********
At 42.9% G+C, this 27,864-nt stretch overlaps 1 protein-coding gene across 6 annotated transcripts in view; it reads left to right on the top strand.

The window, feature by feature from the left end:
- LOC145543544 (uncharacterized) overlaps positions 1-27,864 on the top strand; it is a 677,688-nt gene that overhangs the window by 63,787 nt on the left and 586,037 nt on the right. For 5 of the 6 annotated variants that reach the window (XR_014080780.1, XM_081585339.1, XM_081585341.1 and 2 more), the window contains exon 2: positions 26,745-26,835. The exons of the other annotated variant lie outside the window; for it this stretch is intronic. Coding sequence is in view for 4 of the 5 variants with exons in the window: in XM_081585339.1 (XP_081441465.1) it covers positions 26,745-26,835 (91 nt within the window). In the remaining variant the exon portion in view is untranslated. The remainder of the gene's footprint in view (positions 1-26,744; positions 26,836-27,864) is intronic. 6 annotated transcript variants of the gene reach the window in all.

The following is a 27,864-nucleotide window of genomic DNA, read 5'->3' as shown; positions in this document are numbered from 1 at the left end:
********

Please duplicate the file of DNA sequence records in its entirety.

At 42.9% G+C, this 27,864-nt stretch overlaps 1 protein-coding gene across 6 annotated transcripts in view; it reads left to right on the top strand.

The window, feature by feature from the left end:
- LOC145543544 (uncharacterized) overlaps positions 1-27,864 on the top strand; it is a 677,688-nt gene that overhangs the window by 63,787 nt on the left and 586,037 nt on the right. For 5 of the 6 annotated variants that reach the window (XR_014080780.1, XM_081585339.1, XM_081585341.1 and 2 more), the window contains exon 2: positions 26,745-26,835. The exons of the other annotated variant lie outside the window; for it this stretch is intronic. Coding sequence is in view for 4 of the 5 variants with exons in the window: in XM_081585339.1 (XP_081441465.1) it covers positions 26,745-26,835 (91 nt within the window). In the remaining variant the exon portion in view is untranslated. The remainder of the gene's footprint in view (positions 1-26,744; positions 26,836-27,864) is intronic. 6 annotated transcript variants of the gene reach the window in all.

The following is a 27,864-nucleotide window of genomic DNA, read 5'->3' as shown; positions in this document are numbered from 1 at the left end: